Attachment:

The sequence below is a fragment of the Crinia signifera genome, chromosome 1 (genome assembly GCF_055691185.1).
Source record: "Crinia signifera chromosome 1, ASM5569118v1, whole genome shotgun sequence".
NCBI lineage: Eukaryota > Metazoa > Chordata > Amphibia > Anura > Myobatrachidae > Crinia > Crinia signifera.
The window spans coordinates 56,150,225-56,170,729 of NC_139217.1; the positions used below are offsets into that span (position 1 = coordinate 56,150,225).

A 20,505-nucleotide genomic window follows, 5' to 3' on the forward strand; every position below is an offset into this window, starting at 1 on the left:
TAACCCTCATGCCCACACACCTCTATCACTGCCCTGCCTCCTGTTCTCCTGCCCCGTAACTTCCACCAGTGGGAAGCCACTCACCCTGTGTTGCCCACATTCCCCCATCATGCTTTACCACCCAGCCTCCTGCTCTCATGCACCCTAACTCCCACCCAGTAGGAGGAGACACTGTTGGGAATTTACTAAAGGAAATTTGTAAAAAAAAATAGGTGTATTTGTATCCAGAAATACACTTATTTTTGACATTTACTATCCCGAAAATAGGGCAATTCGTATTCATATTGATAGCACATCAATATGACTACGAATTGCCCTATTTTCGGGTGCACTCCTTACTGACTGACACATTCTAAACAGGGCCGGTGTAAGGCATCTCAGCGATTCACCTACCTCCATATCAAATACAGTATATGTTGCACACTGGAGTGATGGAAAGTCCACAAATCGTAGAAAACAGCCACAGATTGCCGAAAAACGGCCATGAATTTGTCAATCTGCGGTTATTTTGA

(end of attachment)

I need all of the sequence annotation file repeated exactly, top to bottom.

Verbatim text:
The sequence below is a fragment of the Crinia signifera genome, chromosome 1 (genome assembly GCF_055691185.1).
Source record: "Crinia signifera chromosome 1, ASM5569118v1, whole genome shotgun sequence".
NCBI lineage: Eukaryota > Metazoa > Chordata > Amphibia > Anura > Myobatrachidae > Crinia > Crinia signifera.
The window spans coordinates 56,150,225-56,170,729 of NC_139217.1; the positions used below are offsets into that span (position 1 = coordinate 56,150,225).

A 20,505-nucleotide genomic window follows, 5' to 3' on the forward strand; every position below is an offset into this window, starting at 1 on the left:
TAACCCTCATGCCCACACACCTCTATCACTGCCCTGCCTCCTGTTCTCCTGCCCCGTAACTTCCACCAGTGGGAAGCCACTCACCCTGTGTTGCCCACATTCCCCCATCATGCTTTACCACCCAGCCTCCTGCTCTCATGCACCCTAACTCCCACCCAGTAGGAGGAGACACTGTTGGGAATTTACTAAAGGAAATTTGTAAAAAAAAATAGGTGTATTTGTATCCAGAAATACACTTATTTTTGACATTTACTATCCCGAAAATAGGGCAATTCGTATTCATATTGATAGCACATCAATATGACTACGAATTGCCCTATTTTCGGGTGCACTCCTTACTGACTGACACATTCTAAACAGGGCCGGTGTAAGGCATCTCAGCGATTCACCTACCTCCATATCAAATACAGTATATGTTGCACACTGGAGTGATGGAAAGTCCACAAATCGTAGAAAACAGCCACAGATTGCCGAAAAACGGCCATGAATTTGTCAATCTGCGGTTATTTTGA